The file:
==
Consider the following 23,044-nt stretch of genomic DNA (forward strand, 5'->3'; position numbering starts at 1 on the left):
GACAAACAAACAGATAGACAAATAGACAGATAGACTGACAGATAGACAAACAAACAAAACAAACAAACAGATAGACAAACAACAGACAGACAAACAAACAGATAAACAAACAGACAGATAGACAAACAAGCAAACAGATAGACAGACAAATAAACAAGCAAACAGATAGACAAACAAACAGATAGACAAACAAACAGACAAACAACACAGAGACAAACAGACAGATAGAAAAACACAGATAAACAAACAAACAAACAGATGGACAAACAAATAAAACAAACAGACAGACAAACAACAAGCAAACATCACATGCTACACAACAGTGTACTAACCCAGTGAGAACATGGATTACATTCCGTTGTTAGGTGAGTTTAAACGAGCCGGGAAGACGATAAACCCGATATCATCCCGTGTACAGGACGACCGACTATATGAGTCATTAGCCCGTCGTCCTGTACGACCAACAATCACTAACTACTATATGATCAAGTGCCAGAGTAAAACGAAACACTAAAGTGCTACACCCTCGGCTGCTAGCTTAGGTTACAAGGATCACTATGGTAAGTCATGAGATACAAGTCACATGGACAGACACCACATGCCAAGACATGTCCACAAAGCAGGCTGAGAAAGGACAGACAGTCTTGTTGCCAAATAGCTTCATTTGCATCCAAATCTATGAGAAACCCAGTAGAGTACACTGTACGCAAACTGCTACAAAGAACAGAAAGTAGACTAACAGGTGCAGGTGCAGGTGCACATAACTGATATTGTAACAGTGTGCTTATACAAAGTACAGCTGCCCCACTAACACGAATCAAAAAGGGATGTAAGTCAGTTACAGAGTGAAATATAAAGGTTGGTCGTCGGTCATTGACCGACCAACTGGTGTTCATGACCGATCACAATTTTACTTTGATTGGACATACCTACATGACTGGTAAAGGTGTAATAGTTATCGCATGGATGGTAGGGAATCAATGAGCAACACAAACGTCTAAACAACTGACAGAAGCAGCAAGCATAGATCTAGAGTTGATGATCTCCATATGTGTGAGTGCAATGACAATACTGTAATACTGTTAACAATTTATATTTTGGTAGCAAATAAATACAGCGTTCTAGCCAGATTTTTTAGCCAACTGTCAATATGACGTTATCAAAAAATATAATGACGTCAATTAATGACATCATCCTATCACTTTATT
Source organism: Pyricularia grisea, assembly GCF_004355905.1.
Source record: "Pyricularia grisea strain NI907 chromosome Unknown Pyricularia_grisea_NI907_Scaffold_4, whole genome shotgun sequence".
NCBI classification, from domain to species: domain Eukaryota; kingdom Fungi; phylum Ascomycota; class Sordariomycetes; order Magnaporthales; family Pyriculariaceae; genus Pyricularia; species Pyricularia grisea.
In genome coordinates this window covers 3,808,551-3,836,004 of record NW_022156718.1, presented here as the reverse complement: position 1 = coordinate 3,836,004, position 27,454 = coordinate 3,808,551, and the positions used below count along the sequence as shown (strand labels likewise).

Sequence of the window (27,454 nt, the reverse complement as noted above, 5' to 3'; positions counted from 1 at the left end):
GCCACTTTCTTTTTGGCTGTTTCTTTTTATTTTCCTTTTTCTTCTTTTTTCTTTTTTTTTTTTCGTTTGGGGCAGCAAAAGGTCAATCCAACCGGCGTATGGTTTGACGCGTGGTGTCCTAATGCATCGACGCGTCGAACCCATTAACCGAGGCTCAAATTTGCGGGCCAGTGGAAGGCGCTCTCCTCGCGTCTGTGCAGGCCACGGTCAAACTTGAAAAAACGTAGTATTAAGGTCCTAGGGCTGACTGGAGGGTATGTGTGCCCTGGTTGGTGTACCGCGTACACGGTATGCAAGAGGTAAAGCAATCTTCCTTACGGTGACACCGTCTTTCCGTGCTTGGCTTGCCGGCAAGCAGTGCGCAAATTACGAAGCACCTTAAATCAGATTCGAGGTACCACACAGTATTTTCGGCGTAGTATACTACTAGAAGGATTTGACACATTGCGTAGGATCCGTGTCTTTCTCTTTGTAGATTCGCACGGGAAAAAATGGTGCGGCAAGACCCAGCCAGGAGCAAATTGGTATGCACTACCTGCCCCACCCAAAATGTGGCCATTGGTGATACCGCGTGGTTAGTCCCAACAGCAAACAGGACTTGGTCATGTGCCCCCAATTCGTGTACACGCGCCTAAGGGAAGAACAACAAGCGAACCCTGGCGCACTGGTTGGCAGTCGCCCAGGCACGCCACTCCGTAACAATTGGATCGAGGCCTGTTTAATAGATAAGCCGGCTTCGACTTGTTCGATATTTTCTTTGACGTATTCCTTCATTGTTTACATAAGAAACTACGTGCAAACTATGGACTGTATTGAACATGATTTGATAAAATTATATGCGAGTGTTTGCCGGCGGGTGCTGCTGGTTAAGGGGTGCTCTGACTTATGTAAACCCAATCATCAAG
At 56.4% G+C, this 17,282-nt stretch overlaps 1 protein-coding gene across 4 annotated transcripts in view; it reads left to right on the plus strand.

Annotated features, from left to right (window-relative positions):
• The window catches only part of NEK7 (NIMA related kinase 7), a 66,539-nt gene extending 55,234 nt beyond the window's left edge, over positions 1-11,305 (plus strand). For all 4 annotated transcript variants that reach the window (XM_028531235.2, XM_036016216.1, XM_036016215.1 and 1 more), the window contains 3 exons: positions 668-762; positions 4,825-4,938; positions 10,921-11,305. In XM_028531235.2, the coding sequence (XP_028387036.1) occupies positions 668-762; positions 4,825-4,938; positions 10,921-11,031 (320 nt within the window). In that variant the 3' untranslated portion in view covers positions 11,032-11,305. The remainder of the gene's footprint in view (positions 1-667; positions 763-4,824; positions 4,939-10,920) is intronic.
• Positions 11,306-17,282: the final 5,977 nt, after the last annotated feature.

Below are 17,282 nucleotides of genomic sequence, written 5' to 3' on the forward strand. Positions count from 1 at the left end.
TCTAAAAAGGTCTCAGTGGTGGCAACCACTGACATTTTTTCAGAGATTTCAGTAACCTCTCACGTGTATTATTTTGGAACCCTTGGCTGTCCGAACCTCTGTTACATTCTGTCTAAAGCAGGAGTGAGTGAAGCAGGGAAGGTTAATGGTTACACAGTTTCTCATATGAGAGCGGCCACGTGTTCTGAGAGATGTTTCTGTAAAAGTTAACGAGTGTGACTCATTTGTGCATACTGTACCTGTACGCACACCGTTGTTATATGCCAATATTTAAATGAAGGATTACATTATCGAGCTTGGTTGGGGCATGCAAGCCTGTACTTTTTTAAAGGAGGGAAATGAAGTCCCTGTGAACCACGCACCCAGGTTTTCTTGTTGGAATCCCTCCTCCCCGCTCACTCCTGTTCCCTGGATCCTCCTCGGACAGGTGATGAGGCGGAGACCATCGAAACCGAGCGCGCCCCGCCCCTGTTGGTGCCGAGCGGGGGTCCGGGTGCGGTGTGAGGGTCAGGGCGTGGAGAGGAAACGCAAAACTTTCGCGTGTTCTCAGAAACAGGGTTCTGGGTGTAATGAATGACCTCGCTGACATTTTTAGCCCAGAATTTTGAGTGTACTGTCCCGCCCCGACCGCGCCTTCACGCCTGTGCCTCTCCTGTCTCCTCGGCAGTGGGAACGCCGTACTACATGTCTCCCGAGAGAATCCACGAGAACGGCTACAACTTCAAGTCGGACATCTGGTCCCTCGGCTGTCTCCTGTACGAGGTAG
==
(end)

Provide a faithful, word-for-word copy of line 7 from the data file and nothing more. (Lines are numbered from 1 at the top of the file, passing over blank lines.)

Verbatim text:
Sequence of the window (27,454 nt, the reverse complement as noted above, 5' to 3'; positions counted from 1 at the left end):